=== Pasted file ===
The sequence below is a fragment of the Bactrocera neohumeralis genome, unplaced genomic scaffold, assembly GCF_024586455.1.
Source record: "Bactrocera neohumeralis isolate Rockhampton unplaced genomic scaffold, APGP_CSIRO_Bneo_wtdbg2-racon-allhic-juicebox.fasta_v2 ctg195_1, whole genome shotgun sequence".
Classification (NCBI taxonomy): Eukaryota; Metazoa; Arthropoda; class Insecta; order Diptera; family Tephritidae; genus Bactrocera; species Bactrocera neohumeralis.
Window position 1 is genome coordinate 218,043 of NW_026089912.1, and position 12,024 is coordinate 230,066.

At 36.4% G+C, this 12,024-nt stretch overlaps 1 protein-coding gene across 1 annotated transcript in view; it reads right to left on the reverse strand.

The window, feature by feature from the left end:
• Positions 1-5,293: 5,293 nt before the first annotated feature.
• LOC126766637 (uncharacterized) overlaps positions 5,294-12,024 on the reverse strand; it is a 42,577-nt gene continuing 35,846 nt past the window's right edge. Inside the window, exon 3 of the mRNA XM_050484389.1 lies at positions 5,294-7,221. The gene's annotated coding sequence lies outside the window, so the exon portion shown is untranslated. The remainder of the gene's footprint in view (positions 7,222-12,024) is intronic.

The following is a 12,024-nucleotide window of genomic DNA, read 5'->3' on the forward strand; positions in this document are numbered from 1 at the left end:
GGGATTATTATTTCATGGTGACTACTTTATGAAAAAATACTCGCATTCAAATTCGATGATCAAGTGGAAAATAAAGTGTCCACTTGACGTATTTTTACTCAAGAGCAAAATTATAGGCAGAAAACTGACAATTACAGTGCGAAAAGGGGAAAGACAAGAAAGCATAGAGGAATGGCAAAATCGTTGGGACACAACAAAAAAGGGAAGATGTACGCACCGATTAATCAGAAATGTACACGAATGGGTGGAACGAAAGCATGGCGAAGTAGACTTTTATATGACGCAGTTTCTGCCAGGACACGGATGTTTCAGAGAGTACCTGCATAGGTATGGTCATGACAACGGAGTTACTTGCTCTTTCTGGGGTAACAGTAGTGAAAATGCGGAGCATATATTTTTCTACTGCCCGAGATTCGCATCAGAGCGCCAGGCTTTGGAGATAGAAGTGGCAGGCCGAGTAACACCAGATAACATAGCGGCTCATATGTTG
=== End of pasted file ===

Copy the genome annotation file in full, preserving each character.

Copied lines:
The sequence below is a fragment of the Bactrocera neohumeralis genome, unplaced genomic scaffold, assembly GCF_024586455.1.
Source record: "Bactrocera neohumeralis isolate Rockhampton unplaced genomic scaffold, APGP_CSIRO_Bneo_wtdbg2-racon-allhic-juicebox.fasta_v2 ctg195_1, whole genome shotgun sequence".
Classification (NCBI taxonomy): Eukaryota; Metazoa; Arthropoda; class Insecta; order Diptera; family Tephritidae; genus Bactrocera; species Bactrocera neohumeralis.
Window position 1 is genome coordinate 218,043 of NW_026089912.1, and position 12,024 is coordinate 230,066.

At 36.4% G+C, this 12,024-nt stretch overlaps 1 protein-coding gene across 1 annotated transcript in view; it reads right to left on the reverse strand.

The window, feature by feature from the left end:
• Positions 1-5,293: 5,293 nt before the first annotated feature.
• LOC126766637 (uncharacterized) overlaps positions 5,294-12,024 on the reverse strand; it is a 42,577-nt gene continuing 35,846 nt past the window's right edge. Inside the window, exon 3 of the mRNA XM_050484389.1 lies at positions 5,294-7,221. The gene's annotated coding sequence lies outside the window, so the exon portion shown is untranslated. The remainder of the gene's footprint in view (positions 7,222-12,024) is intronic.

The following is a 12,024-nucleotide window of genomic DNA, read 5'->3' on the forward strand; positions in this document are numbered from 1 at the left end:
GGGATTATTATTTCATGGTGACTACTTTATGAAAAAATACTCGCATTCAAATTCGATGATCAAGTGGAAAATAAAGTGTCCACTTGACGTATTTTTACTCAAGAGCAAAATTATAGGCAGAAAACTGACAATTACAGTGCGAAAAGGGGAAAGACAAGAAAGCATAGAGGAATGGCAAAATCGTTGGGACACAACAAAAAAGGGAAGATGTACGCACCGATTAATCAGAAATGTACACGAATGGGTGGAACGAAAGCATGGCGAAGTAGACTTTTATATGACGCAGTTTCTGCCAGGACACGGATGTTTCAGAGAGTACCTGCATAGGTATGGTCATGACAACGGAGTTACTTGCTCTTTCTGGGGTAACAGTAGTGAAAATGCGGAGCATATATTTTTCTACTGCCCGAGATTCGCATCAGAGCGCCAGGCTTTGGAGATAGAAGTGGCAGGCCGAGTAACACCAGATAACATAGCGGCTCATATGTTG